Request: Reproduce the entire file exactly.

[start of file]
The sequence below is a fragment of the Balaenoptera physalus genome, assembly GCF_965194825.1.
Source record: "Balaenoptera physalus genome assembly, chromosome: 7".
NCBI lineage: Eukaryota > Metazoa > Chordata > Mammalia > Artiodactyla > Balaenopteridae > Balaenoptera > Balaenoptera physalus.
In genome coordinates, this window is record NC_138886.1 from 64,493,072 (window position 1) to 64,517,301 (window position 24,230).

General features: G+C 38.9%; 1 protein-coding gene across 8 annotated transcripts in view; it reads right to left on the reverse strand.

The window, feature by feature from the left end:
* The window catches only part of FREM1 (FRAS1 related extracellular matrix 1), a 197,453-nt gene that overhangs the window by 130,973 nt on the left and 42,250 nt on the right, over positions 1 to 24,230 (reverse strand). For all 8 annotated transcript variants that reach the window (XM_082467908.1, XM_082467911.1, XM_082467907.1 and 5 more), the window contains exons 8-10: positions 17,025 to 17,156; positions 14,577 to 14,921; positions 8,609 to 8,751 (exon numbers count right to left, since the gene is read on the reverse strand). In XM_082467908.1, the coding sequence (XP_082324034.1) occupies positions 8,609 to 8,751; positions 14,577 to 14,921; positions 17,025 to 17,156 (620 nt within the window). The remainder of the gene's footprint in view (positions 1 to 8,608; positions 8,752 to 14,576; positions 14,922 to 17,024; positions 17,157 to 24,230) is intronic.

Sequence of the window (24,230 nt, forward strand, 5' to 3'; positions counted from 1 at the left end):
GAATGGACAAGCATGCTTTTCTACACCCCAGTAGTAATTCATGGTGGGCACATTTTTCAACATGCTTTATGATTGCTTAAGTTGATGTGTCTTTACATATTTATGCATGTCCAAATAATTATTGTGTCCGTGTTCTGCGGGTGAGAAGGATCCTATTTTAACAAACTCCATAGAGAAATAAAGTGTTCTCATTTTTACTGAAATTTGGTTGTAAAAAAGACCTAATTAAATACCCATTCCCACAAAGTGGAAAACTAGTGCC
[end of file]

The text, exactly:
The sequence below is a fragment of the Balaenoptera physalus genome, assembly GCF_965194825.1.
Source record: "Balaenoptera physalus genome assembly, chromosome: 7".
NCBI lineage: Eukaryota > Metazoa > Chordata > Mammalia > Artiodactyla > Balaenopteridae > Balaenoptera > Balaenoptera physalus.
In genome coordinates, this window is record NC_138886.1 from 64,493,072 (window position 1) to 64,517,301 (window position 24,230).

General features: G+C 38.9%; 1 protein-coding gene across 8 annotated transcripts in view; it reads right to left on the reverse strand.

The window, feature by feature from the left end:
* The window catches only part of FREM1 (FRAS1 related extracellular matrix 1), a 197,453-nt gene that overhangs the window by 130,973 nt on the left and 42,250 nt on the right, over positions 1 to 24,230 (reverse strand). For all 8 annotated transcript variants that reach the window (XM_082467908.1, XM_082467911.1, XM_082467907.1 and 5 more), the window contains exons 8-10: positions 17,025 to 17,156; positions 14,577 to 14,921; positions 8,609 to 8,751 (exon numbers count right to left, since the gene is read on the reverse strand). In XM_082467908.1, the coding sequence (XP_082324034.1) occupies positions 8,609 to 8,751; positions 14,577 to 14,921; positions 17,025 to 17,156 (620 nt within the window). The remainder of the gene's footprint in view (positions 1 to 8,608; positions 8,752 to 14,576; positions 14,922 to 17,024; positions 17,157 to 24,230) is intronic.

Sequence of the window (24,230 nt, forward strand, 5' to 3'; positions counted from 1 at the left end):
GAATGGACAAGCATGCTTTTCTACACCCCAGTAGTAATTCATGGTGGGCACATTTTTCAACATGCTTTATGATTGCTTAAGTTGATGTGTCTTTACATATTTATGCATGTCCAAATAATTATTGTGTCCGTGTTCTGCGGGTGAGAAGGATCCTATTTTAACAAACTCCATAGAGAAATAAAGTGTTCTCATTTTTACTGAAATTTGGTTGTAAAAAAGACCTAATTAAATACCCATTCCCACAAAGTGGAAAACTAGTGCC